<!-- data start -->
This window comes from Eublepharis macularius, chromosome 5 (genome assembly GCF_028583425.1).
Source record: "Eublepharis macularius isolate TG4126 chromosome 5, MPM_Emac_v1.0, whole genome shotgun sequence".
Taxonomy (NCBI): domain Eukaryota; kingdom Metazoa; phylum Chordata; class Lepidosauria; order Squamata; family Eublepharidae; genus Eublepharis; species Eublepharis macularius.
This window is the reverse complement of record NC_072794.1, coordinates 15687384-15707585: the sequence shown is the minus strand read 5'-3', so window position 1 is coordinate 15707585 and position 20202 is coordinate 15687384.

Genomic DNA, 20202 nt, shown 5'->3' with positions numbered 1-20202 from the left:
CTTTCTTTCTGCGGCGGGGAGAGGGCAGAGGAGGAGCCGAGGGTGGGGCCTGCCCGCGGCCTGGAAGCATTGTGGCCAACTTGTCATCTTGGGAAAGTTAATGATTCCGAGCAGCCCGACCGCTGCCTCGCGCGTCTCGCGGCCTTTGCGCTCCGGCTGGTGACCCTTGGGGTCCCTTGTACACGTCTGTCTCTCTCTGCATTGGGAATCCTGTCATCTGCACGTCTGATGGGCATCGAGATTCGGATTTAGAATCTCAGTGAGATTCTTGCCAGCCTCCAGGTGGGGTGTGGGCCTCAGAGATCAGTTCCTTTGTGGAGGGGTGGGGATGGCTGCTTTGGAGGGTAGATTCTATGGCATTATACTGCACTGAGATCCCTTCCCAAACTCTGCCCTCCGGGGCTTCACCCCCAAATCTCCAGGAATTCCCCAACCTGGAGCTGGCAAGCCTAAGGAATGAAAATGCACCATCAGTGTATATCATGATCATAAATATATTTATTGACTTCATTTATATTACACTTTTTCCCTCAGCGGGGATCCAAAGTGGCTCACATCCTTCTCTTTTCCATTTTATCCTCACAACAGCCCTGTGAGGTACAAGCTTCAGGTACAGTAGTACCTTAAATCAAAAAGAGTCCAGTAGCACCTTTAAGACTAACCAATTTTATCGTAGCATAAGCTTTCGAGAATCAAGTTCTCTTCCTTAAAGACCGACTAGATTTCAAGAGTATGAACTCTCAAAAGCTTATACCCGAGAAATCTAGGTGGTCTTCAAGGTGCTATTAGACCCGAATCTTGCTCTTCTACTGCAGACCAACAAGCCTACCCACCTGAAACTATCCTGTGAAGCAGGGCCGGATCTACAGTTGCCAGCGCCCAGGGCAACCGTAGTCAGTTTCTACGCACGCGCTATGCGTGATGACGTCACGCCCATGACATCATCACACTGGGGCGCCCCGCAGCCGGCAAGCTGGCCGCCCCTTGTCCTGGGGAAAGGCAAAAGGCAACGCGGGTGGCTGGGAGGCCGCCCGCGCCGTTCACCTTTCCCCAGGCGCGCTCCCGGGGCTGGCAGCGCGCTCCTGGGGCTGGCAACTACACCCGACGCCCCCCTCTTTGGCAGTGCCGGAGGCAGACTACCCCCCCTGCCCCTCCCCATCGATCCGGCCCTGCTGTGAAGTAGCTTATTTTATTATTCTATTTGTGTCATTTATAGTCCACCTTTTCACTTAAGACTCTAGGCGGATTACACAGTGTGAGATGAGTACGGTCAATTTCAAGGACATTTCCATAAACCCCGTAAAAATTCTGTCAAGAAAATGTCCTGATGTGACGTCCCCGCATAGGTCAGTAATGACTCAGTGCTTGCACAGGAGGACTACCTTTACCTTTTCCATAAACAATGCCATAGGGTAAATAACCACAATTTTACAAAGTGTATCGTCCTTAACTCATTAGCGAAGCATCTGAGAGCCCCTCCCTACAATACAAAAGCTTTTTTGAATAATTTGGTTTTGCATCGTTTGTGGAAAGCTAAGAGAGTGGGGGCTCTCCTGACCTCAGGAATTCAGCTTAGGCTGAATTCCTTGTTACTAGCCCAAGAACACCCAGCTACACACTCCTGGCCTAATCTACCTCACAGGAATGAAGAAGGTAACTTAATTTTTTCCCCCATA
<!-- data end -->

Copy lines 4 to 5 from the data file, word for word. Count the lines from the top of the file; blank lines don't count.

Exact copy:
This window is the reverse complement of record NC_072794.1, coordinates 15687384-15707585: the sequence shown is the minus strand read 5'-3', so window position 1 is coordinate 15707585 and position 20202 is coordinate 15687384.

Genomic DNA, 20202 nt, shown 5'->3' with positions numbered 1-20202 from the left: